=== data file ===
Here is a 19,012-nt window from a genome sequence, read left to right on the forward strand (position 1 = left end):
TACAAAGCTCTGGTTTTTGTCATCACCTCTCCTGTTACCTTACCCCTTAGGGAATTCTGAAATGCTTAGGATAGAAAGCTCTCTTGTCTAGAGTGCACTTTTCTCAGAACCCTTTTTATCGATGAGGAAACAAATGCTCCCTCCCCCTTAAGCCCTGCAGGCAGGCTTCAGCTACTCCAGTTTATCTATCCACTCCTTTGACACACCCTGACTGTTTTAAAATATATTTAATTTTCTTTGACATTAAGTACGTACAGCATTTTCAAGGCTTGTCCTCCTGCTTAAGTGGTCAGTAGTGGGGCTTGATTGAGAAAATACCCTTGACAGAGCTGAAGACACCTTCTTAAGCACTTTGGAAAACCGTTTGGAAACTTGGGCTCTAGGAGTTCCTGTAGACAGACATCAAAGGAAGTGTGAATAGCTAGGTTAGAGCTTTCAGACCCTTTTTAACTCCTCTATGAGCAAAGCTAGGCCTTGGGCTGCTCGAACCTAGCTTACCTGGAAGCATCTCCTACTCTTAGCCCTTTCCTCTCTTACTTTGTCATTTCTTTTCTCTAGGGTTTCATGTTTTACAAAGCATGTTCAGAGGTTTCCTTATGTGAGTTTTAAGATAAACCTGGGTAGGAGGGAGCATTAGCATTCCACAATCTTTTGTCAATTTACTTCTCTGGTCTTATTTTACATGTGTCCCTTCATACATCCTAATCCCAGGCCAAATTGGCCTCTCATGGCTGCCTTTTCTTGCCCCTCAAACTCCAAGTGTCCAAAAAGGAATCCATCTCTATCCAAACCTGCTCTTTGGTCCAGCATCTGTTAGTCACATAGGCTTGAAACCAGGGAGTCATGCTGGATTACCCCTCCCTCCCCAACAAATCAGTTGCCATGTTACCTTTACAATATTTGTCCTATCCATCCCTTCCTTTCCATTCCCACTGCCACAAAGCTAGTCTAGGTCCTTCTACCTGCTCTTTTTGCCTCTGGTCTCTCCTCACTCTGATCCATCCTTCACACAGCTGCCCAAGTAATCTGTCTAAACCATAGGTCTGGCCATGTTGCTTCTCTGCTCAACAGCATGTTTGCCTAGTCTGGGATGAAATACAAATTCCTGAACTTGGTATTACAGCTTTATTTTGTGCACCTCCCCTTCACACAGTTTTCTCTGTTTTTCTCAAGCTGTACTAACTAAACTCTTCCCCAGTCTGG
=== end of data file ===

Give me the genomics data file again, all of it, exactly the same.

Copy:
Here is a 19,012-nt window from a genome sequence, read left to right on the forward strand (position 1 = left end):
TACAAAGCTCTGGTTTTTGTCATCACCTCTCCTGTTACCTTACCCCTTAGGGAATTCTGAAATGCTTAGGATAGAAAGCTCTCTTGTCTAGAGTGCACTTTTCTCAGAACCCTTTTTATCGATGAGGAAACAAATGCTCCCTCCCCCTTAAGCCCTGCAGGCAGGCTTCAGCTACTCCAGTTTATCTATCCACTCCTTTGACACACCCTGACTGTTTTAAAATATATTTAATTTTCTTTGACATTAAGTACGTACAGCATTTTCAAGGCTTGTCCTCCTGCTTAAGTGGTCAGTAGTGGGGCTTGATTGAGAAAATACCCTTGACAGAGCTGAAGACACCTTCTTAAGCACTTTGGAAAACCGTTTGGAAACTTGGGCTCTAGGAGTTCCTGTAGACAGACATCAAAGGAAGTGTGAATAGCTAGGTTAGAGCTTTCAGACCCTTTTTAACTCCTCTATGAGCAAAGCTAGGCCTTGGGCTGCTCGAACCTAGCTTACCTGGAAGCATCTCCTACTCTTAGCCCTTTCCTCTCTTACTTTGTCATTTCTTTTCTCTAGGGTTTCATGTTTTACAAAGCATGTTCAGAGGTTTCCTTATGTGAGTTTTAAGATAAACCTGGGTAGGAGGGAGCATTAGCATTCCACAATCTTTTGTCAATTTACTTCTCTGGTCTTATTTTACATGTGTCCCTTCATACATCCTAATCCCAGGCCAAATTGGCCTCTCATGGCTGCCTTTTCTTGCCCCTCAAACTCCAAGTGTCCAAAAAGGAATCCATCTCTATCCAAACCTGCTCTTTGGTCCAGCATCTGTTAGTCACATAGGCTTGAAACCAGGGAGTCATGCTGGATTACCCCTCCCTCCCCAACAAATCAGTTGCCATGTTACCTTTACAATATTTGTCCTATCCATCCCTTCCTTTCCATTCCCACTGCCACAAAGCTAGTCTAGGTCCTTCTACCTGCTCTTTTTGCCTCTGGTCTCTCCTCACTCTGATCCATCCTTCACACAGCTGCCCAAGTAATCTGTCTAAACCATAGGTCTGGCCATGTTGCTTCTCTGCTCAACAGCATGTTTGCCTAGTCTGGGATGAAATACAAATTCCTGAACTTGGTATTACAGCTTTATTTTGTGCACCTCCCCTTCACACAGTTTTCTCTGTTTTTCTCAAGCTGTACTAACTAAACTCTTCCCCAGTCTGG